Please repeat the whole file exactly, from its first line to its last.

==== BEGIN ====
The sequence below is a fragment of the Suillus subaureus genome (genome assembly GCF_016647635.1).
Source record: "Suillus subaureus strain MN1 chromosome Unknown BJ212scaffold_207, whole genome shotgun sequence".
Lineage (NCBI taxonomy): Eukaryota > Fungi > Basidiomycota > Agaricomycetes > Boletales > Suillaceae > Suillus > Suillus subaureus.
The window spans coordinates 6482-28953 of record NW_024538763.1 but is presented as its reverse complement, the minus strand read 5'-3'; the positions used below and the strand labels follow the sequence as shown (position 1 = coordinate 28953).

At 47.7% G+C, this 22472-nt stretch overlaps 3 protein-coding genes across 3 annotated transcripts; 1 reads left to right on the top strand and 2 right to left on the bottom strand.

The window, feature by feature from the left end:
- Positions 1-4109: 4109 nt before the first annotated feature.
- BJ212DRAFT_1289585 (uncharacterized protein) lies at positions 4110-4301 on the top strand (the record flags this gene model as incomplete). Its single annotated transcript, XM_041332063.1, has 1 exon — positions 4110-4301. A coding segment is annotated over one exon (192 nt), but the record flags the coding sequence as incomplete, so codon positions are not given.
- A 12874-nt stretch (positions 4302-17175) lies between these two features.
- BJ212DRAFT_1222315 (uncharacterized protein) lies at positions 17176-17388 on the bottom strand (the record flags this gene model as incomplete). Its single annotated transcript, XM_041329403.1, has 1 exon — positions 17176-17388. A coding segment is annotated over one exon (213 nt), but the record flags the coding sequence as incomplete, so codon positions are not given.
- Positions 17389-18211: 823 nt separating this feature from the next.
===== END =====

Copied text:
The sequence below is a fragment of the Suillus subaureus genome (genome assembly GCF_016647635.1).
Source record: "Suillus subaureus strain MN1 chromosome Unknown BJ212scaffold_207, whole genome shotgun sequence".
Lineage (NCBI taxonomy): Eukaryota > Fungi > Basidiomycota > Agaricomycetes > Boletales > Suillaceae > Suillus > Suillus subaureus.
The window spans coordinates 6482-28953 of record NW_024538763.1 but is presented as its reverse complement, the minus strand read 5'-3'; the positions used below and the strand labels follow the sequence as shown (position 1 = coordinate 28953).

At 47.7% G+C, this 22472-nt stretch overlaps 3 protein-coding genes across 3 annotated transcripts; 1 reads left to right on the top strand and 2 right to left on the bottom strand.

The window, feature by feature from the left end:
- Positions 1-4109: 4109 nt before the first annotated feature.
- BJ212DRAFT_1289585 (uncharacterized protein) lies at positions 4110-4301 on the top strand (the record flags this gene model as incomplete). Its single annotated transcript, XM_041332063.1, has 1 exon — positions 4110-4301. A coding segment is annotated over one exon (192 nt), but the record flags the coding sequence as incomplete, so codon positions are not given.
- A 12874-nt stretch (positions 4302-17175) lies between these two features.
- BJ212DRAFT_1222315 (uncharacterized protein) lies at positions 17176-17388 on the bottom strand (the record flags this gene model as incomplete). Its single annotated transcript, XM_041329403.1, has 1 exon — positions 17176-17388. A coding segment is annotated over one exon (213 nt), but the record flags the coding sequence as incomplete, so codon positions are not given.
- Positions 17389-18211: 823 nt separating this feature from the next.